The Value of Relationships as Power: Supporting Organizers and Building Movements

This post originally appeared on Repair Labs.

Building Relationships at the National Summit

Relationship-building is one of the most important items in a community organizer’s toolbox. Power, for an organizer, is built not though domination, but through fostering relational trust amongst an ever-growing pool of committed and passionate individuals. Relationships are the glue that hold communities together and more importantly make them capable of creating long-term plans and taking decisive actions. This fact is rarely lost on the staff at JOIN for Justice and was particularly present in our minds when we held our first ever national summit that brought together over 250 lay community leaders, clergy, Jewish professionals, and professional organizers.

The JOIN Summit was composed of classes and workshops led by experts and large plenary sessions filled with inspiring speeches. But just as important, it contained opportunities for attendees to talk face to face, to share their stories with one another, and to begin constructing a group narrative for themselves about who they are as part of a larger whole, and indeed as part of a movement. By engaging in conversation and deep listening, these individuals have laid down the basis for shared action on a grand scale.

To understand why this kind of relationship-building was both a conscious strategic priority and something deeply Jewish in its essence, one can look to the words of the Chair of our Board of Directors, Rabbi Jonah Pesner.  Rabbi Pesner, also the founder of the URJ’s Just Congregations, has been at the forefront of synagogue organizing and Jewish social justice work for the last 10 years and was honored at our summit with the Tekiah Social Justice Award. He continually reminds us that relationships, and more specifically covenantal relationships, which are oriented toward shared action, lie at the heart of everything that JOIN for Justice does. To gain a better understanding of what this means Jewishly, the following passage from  “Building Power for Redemption” by Rabbi Pesner with Lilah Foldes might be useful.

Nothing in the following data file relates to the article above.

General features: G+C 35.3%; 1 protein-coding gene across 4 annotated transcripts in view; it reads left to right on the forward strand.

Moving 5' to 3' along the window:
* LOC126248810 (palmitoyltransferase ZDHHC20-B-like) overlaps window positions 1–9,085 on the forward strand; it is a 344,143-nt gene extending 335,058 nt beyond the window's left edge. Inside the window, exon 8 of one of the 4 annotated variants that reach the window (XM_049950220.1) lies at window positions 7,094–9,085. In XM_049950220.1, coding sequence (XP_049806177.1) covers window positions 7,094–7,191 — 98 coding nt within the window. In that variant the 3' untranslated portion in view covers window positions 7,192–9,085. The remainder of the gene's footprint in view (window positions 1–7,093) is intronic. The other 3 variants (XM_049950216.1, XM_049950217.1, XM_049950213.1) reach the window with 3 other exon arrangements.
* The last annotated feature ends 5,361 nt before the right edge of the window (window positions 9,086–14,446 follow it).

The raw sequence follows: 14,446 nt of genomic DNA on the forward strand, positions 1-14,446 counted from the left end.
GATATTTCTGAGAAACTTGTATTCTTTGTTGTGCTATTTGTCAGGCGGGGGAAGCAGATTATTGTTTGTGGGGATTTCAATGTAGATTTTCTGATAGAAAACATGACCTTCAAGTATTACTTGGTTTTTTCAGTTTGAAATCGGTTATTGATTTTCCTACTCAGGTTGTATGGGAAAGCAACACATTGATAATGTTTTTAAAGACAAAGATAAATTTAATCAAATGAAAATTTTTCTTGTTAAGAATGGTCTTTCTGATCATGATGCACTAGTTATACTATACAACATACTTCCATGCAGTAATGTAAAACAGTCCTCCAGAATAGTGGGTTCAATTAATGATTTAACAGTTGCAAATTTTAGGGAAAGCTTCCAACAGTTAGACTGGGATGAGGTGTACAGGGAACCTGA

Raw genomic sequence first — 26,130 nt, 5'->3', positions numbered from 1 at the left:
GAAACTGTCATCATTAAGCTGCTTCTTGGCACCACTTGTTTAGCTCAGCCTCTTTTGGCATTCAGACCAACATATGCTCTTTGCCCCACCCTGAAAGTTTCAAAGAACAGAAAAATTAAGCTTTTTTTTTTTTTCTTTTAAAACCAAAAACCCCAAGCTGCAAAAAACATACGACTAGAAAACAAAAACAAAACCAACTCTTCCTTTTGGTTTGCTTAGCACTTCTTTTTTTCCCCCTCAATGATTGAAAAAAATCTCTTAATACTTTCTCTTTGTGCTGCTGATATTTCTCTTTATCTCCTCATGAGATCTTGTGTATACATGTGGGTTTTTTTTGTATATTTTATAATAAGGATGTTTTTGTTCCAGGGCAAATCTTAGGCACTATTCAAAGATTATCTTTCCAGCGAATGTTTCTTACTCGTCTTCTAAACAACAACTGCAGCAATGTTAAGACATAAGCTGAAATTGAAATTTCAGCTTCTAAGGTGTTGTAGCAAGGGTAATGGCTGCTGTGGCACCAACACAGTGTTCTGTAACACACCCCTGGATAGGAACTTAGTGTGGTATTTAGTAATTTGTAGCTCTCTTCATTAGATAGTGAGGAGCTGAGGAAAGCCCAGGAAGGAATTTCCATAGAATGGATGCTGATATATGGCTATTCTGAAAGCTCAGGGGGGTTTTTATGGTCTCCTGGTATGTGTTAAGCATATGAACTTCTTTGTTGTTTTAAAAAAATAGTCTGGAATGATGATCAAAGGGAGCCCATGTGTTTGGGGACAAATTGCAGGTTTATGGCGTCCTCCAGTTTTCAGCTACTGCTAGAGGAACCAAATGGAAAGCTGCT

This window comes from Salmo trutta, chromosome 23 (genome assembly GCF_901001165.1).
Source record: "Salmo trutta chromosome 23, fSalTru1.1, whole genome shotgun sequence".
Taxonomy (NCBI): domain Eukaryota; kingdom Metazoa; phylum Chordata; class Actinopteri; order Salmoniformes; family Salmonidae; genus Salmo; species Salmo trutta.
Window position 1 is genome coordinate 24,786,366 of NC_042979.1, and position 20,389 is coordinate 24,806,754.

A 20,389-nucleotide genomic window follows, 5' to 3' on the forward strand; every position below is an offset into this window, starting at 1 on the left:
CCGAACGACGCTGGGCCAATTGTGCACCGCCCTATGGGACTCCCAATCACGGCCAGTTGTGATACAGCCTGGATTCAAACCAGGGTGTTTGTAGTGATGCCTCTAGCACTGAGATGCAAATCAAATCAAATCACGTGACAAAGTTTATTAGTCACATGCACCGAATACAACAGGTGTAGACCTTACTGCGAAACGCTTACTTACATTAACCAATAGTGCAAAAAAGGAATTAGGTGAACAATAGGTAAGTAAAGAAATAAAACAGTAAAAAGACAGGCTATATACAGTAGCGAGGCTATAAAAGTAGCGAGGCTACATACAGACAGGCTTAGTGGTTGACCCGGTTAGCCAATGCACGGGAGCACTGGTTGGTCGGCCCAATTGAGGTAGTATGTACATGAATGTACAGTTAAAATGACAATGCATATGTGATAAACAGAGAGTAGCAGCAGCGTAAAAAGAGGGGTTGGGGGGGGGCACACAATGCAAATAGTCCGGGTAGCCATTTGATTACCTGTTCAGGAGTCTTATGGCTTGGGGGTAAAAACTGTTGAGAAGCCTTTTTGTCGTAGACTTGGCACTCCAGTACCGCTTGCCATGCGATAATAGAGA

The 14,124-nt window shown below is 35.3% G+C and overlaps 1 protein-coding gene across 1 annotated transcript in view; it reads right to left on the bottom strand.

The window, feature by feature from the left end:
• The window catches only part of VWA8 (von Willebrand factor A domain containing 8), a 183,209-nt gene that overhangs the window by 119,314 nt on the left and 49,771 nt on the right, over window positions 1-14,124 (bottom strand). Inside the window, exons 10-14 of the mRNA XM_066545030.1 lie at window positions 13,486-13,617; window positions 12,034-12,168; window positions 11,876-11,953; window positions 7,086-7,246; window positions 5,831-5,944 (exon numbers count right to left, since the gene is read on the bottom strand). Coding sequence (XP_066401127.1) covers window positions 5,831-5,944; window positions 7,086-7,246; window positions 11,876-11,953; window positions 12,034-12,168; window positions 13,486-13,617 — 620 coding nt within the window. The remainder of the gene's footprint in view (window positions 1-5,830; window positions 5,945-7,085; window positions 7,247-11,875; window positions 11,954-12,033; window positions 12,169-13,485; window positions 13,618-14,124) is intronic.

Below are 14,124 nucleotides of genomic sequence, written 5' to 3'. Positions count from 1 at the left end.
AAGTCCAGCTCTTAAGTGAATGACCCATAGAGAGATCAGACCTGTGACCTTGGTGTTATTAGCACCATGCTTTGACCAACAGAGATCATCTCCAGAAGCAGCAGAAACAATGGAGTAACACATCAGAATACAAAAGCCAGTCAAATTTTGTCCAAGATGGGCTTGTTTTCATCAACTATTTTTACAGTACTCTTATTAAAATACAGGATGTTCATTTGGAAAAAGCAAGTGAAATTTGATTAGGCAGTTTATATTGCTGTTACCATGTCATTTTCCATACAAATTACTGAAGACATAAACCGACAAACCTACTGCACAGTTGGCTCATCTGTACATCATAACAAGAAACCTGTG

For Jews the encounter at Sinai sets the paradigm for the sacred nature of relationships….With na’aseh v’nishmah, doing and hearing, Israel agrees to both listen and act; in short, Israel commits to enter into a relationship….God’s revelation is a template for the Jewish obligation to enter into covenantal relationships, by listening and acting, not only with God but with one another. Sinai models for us the nature of a covenantal community.

This reading challenges rabbis and other leaders of Jewish congregations and institutions to ask if our communities reflect the promise of this sacred cycle of covenantal relationships that compels action. Do the members of our communities feel truly connected to one another, obligated to act collectively? As community organizing teaches us, in order to act together human beings need to know one another. Just because people occupy the same religious institutions does not mean they are a community.

With that in mind we would like to pass along a new excerpt from our Jewish Organizing Fellowship Toolkit. These excerpts illustrate two powerful components of the fellowship that rely heavily on relationships. The first outlines how we have used regular fellowship retreats to make space for deep listening and relationship-building, which have allowed our fellows each year to enter into covenantal relationships with one another. Like our summit, these retreats also include space for study and skill- building, but their real power comes from fellows finding shared values and common priorities. This allows them to work together within the fellowship and to take action together out in the world as organizers. This has borne fruit as fellows and alumni have worked together on things ranging from organizing our national summit to forging a lasting coalition to fight for youth jobs in Massachusetts.

The second excerpt outlines how we have used coaches as a way for fellows to forge trusting relationships with experienced professionals, for the purpose of engendering reflection and learning from experience.  We hope that you find this useful in building relationships for power.

Aaron Gunning hails from Chicago and is a proud graduate of The George Washington University. Prior to moving to Boston he spent three years as the Director of Youth Programs at Beth Emet The Free Synagogue in Evanston, IL where he engaged young people in everything from whirlyball to exploring structural causes of poverty. He is currently a student a Boston University studying Community Education Leadership and Program Evaluation and Planning. In addition to working at JOIN for Justice he is also a resident organizer at The Moishe Kavod House in Brookline and a research assistant at The Research Institute for Learning and Development in Lexington.

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